Gee, you folks really like lists, don't you? Well, I'm more than happy to comply.
I recently posted this semester's list of the "most overrated" musicals, as selected and defended by my current crop of students in my musical-theater history course at the Boston Conservatory. Many of you commented on the selections -- some agog, some aghast -- and said that you were looking forward to their selections of the "most underrated" musicals.
As promised, here we go, with the usual caveats. Students typically discuss their choices with me before they sit down to write, and I try to steer them toward shows that lend themselves to the "underrated" treatment, and away from the shows that don't work as well. So the following list is decidedly unscientific, and heavily influenced by yours truly.
Why is it that some shows work for this paper and some don't? Well, essentially, I use this paper to give the students an opportunity to start spotting and analyzing the various innovations, techniques, devices, and other signs of a quality musical that we're exploring in the course. Of course, most of these innovations spring from our discussions of Rodgers and Hammerstein. (e.g. integrated songs, dramatically purposeful dance, extended musical scenes/sequences, effective character arcs, uses of leitmotif and the dramatic reprise, etc.) So shows that don't adhere to the R&H revolution (Mamma Mia, Jersey Boys), or shows that come later in the historical sequence and deliberately subvert the innovations (Chicago, Cabaret, Movin' Out, Contact, The Drowsy Chaperone) are much harder for the students to defend, at least at this point in the course.
That said, here are the shows that received multiple "votes":
The Light in the Piazza 4
The Scottsboro Boys 4
In the Heights 3
The Last Five Years 3
Once on This Island 3
110 in the Shade 2
Dirty Rotten Scoundrels 2
Floyd Collins 2
Legally Blonde 2
And here are the shows that received one "vote" each:
Annie Get Your Gun, Assassins, Bat Boy, Camelot, Children of Eden, GreyGardens, Little Women, Merrily We Roll Along, Once Upon a Mattress, Sunday in the Park With George, Parade, Passion, Pippin, She Loves Me, SideShow, The Color Purple, The Great American Trailer Park Musical, The Phantom ofthe Opera, The Secret Garden, Thoroughly Modern Millie.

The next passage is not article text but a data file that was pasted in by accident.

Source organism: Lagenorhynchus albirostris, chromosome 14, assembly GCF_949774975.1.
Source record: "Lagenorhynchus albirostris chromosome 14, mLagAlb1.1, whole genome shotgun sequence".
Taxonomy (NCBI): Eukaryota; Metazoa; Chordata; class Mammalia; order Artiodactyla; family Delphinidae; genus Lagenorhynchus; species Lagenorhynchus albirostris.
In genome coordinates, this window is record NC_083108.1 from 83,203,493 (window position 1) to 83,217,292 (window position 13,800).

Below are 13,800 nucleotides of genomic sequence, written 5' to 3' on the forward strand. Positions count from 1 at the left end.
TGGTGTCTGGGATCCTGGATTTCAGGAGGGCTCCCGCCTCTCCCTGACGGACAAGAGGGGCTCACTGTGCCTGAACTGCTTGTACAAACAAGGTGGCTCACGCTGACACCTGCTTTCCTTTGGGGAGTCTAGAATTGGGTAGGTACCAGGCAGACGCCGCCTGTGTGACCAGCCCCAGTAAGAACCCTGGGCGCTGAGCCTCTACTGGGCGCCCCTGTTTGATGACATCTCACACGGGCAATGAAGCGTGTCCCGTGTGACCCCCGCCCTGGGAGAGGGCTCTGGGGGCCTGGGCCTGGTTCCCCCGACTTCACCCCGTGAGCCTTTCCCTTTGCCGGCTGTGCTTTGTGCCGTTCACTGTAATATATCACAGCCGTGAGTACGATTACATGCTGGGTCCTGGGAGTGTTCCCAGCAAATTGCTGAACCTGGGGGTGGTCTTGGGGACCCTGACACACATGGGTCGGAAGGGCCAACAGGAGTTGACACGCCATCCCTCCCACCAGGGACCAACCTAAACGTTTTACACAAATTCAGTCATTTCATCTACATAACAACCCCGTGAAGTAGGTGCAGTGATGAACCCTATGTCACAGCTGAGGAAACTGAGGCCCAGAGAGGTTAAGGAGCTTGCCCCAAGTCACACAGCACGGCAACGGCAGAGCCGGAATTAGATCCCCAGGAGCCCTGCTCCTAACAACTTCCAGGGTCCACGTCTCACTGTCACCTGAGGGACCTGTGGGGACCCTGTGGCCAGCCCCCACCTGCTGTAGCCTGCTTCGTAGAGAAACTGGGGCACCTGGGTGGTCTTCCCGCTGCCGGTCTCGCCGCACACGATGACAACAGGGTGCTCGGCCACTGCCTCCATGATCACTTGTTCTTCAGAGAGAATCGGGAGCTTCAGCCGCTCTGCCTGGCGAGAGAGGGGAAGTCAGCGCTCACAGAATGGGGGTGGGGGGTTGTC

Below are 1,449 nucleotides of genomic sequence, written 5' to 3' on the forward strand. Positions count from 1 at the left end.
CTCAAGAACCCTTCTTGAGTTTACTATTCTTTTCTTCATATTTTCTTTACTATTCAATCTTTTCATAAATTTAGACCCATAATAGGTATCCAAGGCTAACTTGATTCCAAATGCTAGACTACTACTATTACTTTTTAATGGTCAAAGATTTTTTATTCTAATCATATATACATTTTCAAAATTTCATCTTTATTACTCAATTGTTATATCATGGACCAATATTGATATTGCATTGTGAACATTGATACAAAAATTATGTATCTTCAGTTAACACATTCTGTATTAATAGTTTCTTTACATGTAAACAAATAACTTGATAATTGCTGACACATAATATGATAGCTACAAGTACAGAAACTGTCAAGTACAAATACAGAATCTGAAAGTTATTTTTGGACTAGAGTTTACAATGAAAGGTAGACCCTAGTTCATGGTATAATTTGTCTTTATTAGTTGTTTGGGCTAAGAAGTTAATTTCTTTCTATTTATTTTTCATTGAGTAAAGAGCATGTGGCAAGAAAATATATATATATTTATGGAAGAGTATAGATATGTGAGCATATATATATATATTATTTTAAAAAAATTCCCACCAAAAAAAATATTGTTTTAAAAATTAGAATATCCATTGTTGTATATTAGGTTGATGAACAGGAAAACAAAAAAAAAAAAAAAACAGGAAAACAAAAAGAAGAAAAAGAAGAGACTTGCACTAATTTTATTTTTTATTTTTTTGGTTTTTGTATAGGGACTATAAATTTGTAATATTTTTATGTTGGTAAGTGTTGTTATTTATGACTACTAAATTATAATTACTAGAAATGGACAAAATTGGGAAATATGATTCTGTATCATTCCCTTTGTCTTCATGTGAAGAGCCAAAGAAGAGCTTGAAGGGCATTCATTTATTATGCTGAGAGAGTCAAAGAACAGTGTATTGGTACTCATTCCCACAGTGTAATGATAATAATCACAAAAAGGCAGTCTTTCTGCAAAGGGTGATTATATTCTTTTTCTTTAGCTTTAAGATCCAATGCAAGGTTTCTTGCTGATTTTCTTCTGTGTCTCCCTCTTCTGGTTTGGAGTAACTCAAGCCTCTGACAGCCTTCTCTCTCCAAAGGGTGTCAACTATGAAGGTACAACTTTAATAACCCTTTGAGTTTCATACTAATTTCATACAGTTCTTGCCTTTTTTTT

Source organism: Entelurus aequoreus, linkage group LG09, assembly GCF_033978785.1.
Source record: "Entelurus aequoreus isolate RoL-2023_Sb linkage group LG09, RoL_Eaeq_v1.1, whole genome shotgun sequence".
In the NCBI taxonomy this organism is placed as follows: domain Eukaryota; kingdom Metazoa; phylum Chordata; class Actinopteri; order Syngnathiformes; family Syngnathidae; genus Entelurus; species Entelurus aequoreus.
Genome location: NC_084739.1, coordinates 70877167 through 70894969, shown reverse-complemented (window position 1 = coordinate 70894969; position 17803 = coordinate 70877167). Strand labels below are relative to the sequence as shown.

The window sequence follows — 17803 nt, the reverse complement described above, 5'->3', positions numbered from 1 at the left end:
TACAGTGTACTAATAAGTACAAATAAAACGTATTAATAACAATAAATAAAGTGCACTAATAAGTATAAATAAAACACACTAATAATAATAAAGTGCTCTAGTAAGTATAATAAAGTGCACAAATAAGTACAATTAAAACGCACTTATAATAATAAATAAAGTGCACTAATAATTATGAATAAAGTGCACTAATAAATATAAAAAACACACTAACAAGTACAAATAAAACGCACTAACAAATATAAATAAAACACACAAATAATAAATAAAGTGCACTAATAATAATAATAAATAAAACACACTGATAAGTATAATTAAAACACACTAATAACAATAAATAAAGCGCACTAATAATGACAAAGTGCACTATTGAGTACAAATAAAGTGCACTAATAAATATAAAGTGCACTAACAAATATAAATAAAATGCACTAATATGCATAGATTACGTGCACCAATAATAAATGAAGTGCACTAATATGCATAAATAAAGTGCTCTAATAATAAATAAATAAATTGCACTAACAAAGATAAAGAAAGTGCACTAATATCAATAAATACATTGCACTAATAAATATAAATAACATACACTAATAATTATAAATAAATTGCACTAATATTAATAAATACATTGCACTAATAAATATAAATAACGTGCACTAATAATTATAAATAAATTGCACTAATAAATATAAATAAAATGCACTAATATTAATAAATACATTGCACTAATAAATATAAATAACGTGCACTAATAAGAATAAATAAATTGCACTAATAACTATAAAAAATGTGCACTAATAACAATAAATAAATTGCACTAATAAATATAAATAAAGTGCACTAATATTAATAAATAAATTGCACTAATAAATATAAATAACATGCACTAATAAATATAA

So, what exactly do we mean here by "underrated"? Well, essentially, there are two broad categories of underrated shows: hidden gems that don't get the attention they deserve, and big blockbusters that frequently get dismissed as being too frothy, too spectacular, too...well...popular.
Ergo, Wicked, clearly this year's winner, and by quite a hefty margin. I'm sure the fact that I consider Wicked underrated myself frees my students up to express their affection for the show, an affection that is often met with derision from their peers. I frequently receive comments on my own list of the most underrated musicals, particular as to how I could possibly consider Wicked to be underrated. The comments are sometimes impolitely incredulous. "Wicked!? UNDERRATED?! [scoff] How could you possibly consider Wicked underrated!? [sneer] It's, like, the most overrated show, like, EVER!!" (Actually, I should probably add some more egregiously capitalized words here, and maybe a dozen more exclamation points, but you get the point.)
Well, when I say that Wicked is underrated, I mean exactly that. And I think the intensity of the incredulity of some of my commenters only serves to reinforce the notion that people don't give Wicked enough credit for being more than just entertaining. It's also smart. The characters are complex. Glinda and Fiyero claim to be shallow, at least at first, but Stephen Schwartz gives them complex rhymes and clever wordplay to make their eventual evolutions more credible. "Don't be offended by my frank analysis/Think of it as personality dialysis/Now that I've offered to become a pal, a sis-ter and adviser, there's nobody wiser."